A recent provocative read by veteran European intensivists Vincent, Slutsky and Gattinoni speculates what a critical care experience might look like in 2050. The authors envision that remote interactions and videoconferencing with doctors through telemedicine elements will become the new norm . In another recent editorial, Vincent and Creteur  summarize in 10 points how hospitals of tomorrow will be different. One of the 10 points is titled ‘Telemedicine will be everywhere.’ Overall, reading through the various prognostications on the future role of telemedicine and actively participating in its expansion in our institution frequently reminds us of the evolution of information technology in the healthcare sector over the last 50–60 years: Following Roger's model of diffusion of innovation, initial niche applications for an exotic, novel, and expensive technology were undertaken only by innovators in the 1950s and 1960s. Later, then cautiously broader acceptance was seen by early adopters in the 1970 s, followed by the adoption by the early and late majorities of providers in the 1980s and 1990s, to the point where in 2018 information technology has permeated almost every aspect of today's healthcare and dominates daily workflows in care delivery. Imagine a similar change with telemedicine as the next logical chapter.
This review will focus on telemedicine interventions in critical care. For a more global discussion on the clinical spectrum of telehealth applications, please see the recent excellent review in NEJM[3▪▪].
DRIVERS OF TELE-ICU SOLUTIONS
Telemedicine in the ICU was born out of necessity to bridge a supply and demand gap for critical care providers of all levels. Factors that affect this critical care provider shortage are the ‘perfect storm’ of an aging population with increasing disproportionate ICU use needs, a fixed supply of new critical care providers, increasing exits and/or retirements and a geographical maldistribution of active intensivists [4▪▪,5].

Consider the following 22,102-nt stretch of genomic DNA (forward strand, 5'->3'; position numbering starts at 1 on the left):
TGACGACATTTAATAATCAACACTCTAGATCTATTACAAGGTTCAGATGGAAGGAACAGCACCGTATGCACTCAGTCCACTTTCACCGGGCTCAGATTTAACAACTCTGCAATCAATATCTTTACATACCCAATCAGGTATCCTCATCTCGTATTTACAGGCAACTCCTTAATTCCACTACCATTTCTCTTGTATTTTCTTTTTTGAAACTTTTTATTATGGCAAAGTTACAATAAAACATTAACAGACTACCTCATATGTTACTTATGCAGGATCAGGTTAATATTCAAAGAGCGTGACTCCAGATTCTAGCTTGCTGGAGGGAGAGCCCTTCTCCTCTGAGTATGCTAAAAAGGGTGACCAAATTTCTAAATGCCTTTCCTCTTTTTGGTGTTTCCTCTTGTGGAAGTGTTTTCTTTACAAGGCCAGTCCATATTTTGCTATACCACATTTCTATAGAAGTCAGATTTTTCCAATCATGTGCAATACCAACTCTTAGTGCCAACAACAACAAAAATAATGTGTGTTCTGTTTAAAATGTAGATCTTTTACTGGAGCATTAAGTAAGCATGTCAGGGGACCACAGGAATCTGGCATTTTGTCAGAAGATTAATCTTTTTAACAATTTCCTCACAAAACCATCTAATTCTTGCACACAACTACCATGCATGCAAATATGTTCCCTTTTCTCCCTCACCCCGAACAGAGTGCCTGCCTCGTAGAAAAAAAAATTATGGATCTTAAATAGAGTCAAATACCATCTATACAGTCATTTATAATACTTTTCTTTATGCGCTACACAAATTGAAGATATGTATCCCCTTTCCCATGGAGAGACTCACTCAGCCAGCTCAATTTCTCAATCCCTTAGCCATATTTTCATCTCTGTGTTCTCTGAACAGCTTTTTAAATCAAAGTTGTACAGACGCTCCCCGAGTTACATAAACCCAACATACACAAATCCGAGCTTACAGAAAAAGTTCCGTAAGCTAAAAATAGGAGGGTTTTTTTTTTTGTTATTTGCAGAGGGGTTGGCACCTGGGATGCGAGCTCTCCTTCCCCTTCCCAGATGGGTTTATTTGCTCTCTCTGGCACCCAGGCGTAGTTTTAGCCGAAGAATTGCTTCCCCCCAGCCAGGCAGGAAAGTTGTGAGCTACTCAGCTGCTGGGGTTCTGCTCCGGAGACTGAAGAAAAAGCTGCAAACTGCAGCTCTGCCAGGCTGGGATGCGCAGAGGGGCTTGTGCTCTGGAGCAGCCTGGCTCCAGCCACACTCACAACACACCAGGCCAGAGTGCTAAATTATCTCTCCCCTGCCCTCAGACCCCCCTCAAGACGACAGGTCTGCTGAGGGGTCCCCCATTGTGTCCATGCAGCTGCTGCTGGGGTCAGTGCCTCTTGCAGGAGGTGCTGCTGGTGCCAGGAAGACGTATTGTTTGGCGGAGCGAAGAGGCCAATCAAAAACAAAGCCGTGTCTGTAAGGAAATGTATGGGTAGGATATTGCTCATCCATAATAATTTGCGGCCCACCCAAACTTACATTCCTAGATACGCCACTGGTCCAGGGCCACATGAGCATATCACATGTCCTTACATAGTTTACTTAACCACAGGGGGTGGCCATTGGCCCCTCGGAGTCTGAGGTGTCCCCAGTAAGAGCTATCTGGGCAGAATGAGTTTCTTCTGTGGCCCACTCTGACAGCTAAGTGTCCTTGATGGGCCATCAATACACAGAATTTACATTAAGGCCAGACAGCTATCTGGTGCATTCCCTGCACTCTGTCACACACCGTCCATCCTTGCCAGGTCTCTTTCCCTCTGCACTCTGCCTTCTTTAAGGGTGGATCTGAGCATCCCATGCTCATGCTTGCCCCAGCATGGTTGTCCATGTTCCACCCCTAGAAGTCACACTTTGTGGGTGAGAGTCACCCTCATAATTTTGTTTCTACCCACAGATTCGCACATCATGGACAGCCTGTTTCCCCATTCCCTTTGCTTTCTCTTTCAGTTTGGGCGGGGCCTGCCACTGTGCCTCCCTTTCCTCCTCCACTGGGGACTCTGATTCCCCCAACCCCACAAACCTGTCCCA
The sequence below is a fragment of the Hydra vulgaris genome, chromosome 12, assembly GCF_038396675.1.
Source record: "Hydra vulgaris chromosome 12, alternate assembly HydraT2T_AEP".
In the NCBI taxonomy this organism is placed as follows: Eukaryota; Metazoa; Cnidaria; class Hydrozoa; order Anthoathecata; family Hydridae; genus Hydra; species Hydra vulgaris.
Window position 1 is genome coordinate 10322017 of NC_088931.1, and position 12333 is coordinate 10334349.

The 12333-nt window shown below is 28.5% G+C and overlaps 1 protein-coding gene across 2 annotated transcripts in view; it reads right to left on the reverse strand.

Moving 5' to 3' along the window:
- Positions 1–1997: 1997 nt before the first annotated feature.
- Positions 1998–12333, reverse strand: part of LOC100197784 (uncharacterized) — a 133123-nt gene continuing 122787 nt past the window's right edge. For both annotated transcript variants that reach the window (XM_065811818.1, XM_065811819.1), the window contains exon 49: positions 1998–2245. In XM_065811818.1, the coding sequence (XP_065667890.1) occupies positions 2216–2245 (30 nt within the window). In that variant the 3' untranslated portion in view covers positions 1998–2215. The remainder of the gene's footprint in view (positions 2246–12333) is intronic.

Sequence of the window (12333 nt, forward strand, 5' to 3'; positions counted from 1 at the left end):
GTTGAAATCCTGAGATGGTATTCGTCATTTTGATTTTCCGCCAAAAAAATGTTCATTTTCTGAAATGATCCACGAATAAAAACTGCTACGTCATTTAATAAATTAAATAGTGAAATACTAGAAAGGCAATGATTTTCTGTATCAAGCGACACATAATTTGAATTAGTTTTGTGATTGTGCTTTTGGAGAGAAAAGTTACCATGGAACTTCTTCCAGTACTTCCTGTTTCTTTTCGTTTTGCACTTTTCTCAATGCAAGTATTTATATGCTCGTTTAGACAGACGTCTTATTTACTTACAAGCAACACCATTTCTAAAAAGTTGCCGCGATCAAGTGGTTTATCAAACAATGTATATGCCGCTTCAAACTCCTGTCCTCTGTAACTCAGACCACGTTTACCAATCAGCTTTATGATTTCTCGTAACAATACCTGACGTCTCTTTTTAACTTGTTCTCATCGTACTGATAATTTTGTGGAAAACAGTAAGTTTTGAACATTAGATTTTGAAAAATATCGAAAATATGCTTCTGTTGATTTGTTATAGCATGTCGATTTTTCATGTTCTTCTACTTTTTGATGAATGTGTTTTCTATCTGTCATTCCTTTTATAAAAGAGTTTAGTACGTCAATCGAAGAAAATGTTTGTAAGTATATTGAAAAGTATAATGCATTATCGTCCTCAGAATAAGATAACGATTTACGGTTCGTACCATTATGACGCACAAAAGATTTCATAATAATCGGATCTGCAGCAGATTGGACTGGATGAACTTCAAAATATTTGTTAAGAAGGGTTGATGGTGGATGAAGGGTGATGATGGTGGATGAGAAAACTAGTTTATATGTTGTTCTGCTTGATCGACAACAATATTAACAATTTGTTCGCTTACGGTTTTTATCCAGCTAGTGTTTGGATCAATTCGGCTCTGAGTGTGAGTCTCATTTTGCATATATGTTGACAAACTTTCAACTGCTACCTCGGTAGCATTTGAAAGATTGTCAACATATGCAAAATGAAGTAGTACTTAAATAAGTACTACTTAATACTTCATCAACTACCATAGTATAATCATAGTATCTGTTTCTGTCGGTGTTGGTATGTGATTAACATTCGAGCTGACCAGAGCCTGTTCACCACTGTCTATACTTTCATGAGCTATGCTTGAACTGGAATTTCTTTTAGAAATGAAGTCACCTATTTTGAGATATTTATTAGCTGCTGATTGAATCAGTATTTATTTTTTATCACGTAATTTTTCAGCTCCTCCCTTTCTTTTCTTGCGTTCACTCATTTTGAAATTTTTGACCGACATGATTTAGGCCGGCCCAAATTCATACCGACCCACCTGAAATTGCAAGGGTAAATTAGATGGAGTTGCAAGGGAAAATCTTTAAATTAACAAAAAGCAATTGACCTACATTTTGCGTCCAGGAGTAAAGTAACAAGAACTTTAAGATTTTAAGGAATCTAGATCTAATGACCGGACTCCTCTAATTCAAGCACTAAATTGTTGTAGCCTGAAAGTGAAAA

Timothy Buchman, the Editor-in-Chief of Critical Care Medicine recently published an article, which summarizes these factors and then goes on to describe the Emory University approach to bridging the provider gap through the use of innovative solutions. In addition to employing telemedicine solutions, his institution is at the forefront of training and deploying acute care nurse practitioners. This care delivery model is associated with similar outcomes compared with resident-driven care . Additionally, their approach provides supervision through tele-ICU intensivist providers, creating a synergistic combination of solutions. Their most recent solution attempts to ameliorate the negative effects of nighttime intensivist work (which both bedside and electronic ICU providers are equally at risk for) by taking advantage of differences in global times zones. Using the simple fact that it is daytime on the other side of the globe when it is nighttime in the United States, Emory has devised a system to provide US nighttime tele-ICU monitoring and intensivist coverage through a daytime center in Sydney, Australia (Turning Night into Day Program) using Emory intensivists [4▪▪]. Other areas in Medicine like Radiology (tele-Radiology) as well as other tele-ICU operations have for some time been taking advantage of this ‘time-zone’ solution.